The most heated debate over the proposed Iran nuclear deal has not centered on centrifuges, inspections and sanctions — but on the Jews.
“The only thing more absurd right now than the language surrounding the Iran deal is the language around Donald Trump,” said Rabbi Jonah Pesner, director of the Religious Action Center of Reform Judaism, the lobbying arm of the largest stream of American Judaism.
As the nuclear deal heads toward a September vote in Congress, American Jews — who appear divided on the agreement — are monitoring the rhetoric closely.
* When the deal was announced in July, Republican presidential candidate Mike Huckabee invoked the Holocaust, saying ratification would “take the Israelis and march them to the door of the oven.”
* When Sen. Charles Schumer, D-N.Y., who is Jewish and a key congressional voice on the agreement, announced last week that he would vote against it, some critics called him more loyal to Israel than to the U.S.
* And President Obama has decried critics of the deal as “many of the same people who argued for the war in Iraq,” a phrase which has brought to mind charges leveled during the Iraq conflict that neoconservative Jewish thinkers had pushed the U.S. to invade.
Jewish leaders, in turn, accused the administration of legitimizing age-old stereotypes of Jews as warmongers.
“It’s kind of wrong-minded to hijack the conversation and make this all about whether you support Israel or the Jewish community,” said Tony Kireopoulos, associate general secretary of the National Council of Churches, who has written in support of the deal.
“The deal should be looked at just on the merits of the deal,” he said.
But history and the current tenor of American political discourse — particularly sharp in the waning days of the Obama presidency and the early days of a presidential campaign — will likely keep the Jewish question at the center of the nuclear deal debate.
Supporters of the agreement find themselves compared to Neville Chamberlain, the British prime minister who went down in history as the man who tried to appease Hitler. Their critics ask how they can endorse a deal — which would lift Iranian economic sanctions and allow it to pursue a limited nuclear program — when its leaders threaten to destroy the world’s only Jewish state.
“What makes this a little tough for Jews is that it’s very hard to forget that there was another country out there and another leader who used this kind of language in the 1930s, and a lot of people refused to take it seriously,“ said Jonathan Sarna, professor of Jewish history at Brandeis University. “We all know how that turned out.”
The Holocaust looms over the nuclear deal debate.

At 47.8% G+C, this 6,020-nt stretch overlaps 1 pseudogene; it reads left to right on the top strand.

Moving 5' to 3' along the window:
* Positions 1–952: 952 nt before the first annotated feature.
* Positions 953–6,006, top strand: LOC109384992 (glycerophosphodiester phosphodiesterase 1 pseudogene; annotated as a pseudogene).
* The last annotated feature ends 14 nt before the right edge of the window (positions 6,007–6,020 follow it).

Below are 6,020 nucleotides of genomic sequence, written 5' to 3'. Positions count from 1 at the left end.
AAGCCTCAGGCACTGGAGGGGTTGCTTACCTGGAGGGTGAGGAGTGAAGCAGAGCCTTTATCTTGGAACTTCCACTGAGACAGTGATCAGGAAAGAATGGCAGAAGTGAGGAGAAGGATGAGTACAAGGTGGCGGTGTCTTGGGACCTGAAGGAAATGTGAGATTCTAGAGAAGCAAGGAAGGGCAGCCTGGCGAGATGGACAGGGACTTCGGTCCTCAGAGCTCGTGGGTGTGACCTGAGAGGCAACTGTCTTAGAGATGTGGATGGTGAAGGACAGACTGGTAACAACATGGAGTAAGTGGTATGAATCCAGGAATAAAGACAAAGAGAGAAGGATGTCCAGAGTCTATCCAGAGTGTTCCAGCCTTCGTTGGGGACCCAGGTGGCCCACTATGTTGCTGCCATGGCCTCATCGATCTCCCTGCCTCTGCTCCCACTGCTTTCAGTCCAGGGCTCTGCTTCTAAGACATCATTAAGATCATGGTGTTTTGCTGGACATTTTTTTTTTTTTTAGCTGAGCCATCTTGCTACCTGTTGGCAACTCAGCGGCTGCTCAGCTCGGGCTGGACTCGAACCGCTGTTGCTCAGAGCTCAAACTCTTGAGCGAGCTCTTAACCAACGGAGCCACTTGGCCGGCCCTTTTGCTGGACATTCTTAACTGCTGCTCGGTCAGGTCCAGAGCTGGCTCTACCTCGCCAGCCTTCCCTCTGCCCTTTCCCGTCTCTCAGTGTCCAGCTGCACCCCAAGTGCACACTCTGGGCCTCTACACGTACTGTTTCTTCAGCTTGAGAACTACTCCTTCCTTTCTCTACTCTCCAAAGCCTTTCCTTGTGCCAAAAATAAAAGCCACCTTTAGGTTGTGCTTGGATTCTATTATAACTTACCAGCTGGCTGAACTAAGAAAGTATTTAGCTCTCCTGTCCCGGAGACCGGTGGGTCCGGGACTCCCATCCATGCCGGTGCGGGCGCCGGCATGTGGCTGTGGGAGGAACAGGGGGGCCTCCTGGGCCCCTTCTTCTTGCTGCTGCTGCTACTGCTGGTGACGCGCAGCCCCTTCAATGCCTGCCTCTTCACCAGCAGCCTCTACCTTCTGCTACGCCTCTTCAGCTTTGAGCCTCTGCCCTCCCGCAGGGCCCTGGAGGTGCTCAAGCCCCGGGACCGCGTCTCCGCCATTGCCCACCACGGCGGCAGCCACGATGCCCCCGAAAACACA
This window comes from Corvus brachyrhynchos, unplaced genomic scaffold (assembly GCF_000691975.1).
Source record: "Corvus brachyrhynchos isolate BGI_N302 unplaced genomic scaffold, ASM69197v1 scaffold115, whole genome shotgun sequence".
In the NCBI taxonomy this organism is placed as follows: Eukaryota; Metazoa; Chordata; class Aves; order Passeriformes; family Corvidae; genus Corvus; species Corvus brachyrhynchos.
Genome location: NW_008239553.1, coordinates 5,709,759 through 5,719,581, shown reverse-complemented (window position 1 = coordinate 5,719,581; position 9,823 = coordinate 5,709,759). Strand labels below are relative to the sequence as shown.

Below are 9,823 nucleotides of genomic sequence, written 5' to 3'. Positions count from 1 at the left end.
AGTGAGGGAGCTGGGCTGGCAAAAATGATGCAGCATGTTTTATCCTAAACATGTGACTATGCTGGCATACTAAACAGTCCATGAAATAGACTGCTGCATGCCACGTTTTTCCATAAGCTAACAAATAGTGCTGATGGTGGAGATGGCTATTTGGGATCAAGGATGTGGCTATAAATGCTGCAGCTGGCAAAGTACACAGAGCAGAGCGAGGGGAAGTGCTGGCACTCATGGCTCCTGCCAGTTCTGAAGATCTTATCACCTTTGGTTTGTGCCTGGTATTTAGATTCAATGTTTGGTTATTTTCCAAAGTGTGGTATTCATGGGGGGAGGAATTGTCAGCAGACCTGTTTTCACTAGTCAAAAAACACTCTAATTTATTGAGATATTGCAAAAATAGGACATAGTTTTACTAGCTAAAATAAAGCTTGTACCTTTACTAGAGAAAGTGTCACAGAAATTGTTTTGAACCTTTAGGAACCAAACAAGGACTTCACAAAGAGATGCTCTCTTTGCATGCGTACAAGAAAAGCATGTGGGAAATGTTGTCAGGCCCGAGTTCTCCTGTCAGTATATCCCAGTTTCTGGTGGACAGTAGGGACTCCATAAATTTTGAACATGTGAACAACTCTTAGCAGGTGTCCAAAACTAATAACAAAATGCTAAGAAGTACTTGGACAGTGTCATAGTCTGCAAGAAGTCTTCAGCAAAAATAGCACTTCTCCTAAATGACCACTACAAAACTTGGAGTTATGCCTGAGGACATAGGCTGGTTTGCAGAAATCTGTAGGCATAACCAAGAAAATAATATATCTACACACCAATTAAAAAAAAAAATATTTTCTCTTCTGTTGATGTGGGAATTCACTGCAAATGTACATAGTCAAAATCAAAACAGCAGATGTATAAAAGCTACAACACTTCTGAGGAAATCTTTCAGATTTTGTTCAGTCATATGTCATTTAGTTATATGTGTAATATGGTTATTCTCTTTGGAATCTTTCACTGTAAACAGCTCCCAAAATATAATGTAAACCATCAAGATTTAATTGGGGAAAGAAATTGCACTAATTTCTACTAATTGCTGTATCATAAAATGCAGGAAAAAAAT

Obama doesn’t seem to understand that fear, said Rabbi Yechiel Eckstein, president of the pro-Israel International Fellowship of Christians and Jews, which has launched a campaign to sink the deal and recently released a video featuring an exploding bomb that deal supporters are likely to deem incendiary.
“When there’s rhetoric saying ‘we’re going to destroy you’ and they have the power to do so, we’ve learned ‘never again,’” said Eckstein. “Take them at their word and don’t let it happen.”
Supporters of the deal have also struck harsh tones, which some have taken as thinly veiled anti-Semitism.
A cartoon in the Daily Kos depicts Schumer as a woodchuck drawn against an Israeli flag and labeled a “traitor.” Social media tagged him for his “dual loyalty” and as an “Israel firster.” And Moveon.org has asked its 8 million members to withhold donations from Democrats who succeed in scuttling the Iran deal, editorializing that Schumer “is siding with the Republican partisans and neoconservative ideologues who are trying to scrap this agreement and put us on the path to war.”
Though American Jews are anxious about the Iran nuclear deal, there is no clear consensus among them as to whether its passage would make the Middle East and the world more secure. Generally, more Orthodox and conservative Jews oppose the deal, while liberal-leaning Jews decline to take a position or support it with caution.
Susan Turnbull, chair of the Jewish Council for Public Affairs, said she finds the discourse on the Iran deal mostly civil outside the activist Jewish community, but she has heard some ugly exchanges among Jewish leaders.
“I was at a meeting where someone literally told me that my organization’s position was immoral,” she said of a July gathering. “I found that obviously extremely distressing but also an indicator of how difficult it’s going to be for the community to come together.”
The JCPA has not issued an opinion on the deal.
Next week the Union for Reform Judaism and the Central Conference of American Rabbis, representing the largest branch of American Jews, plan to announce a joint position on the Iran nuclear agreement.
Rabbi Pesner said the statement will embody an ancient rabbinic text about two competing schools of Jewish thought. Though one school would prevail, the other’s deeply held beliefs could not be dismissed. “The decisions of both these and those are the words of the Living God,” the text declares.
It is a call for tolerance, Pesner said of the teaching. “The fact that debate has taken a turn into this kind of a sideshow flies in the face of that Jewish value.”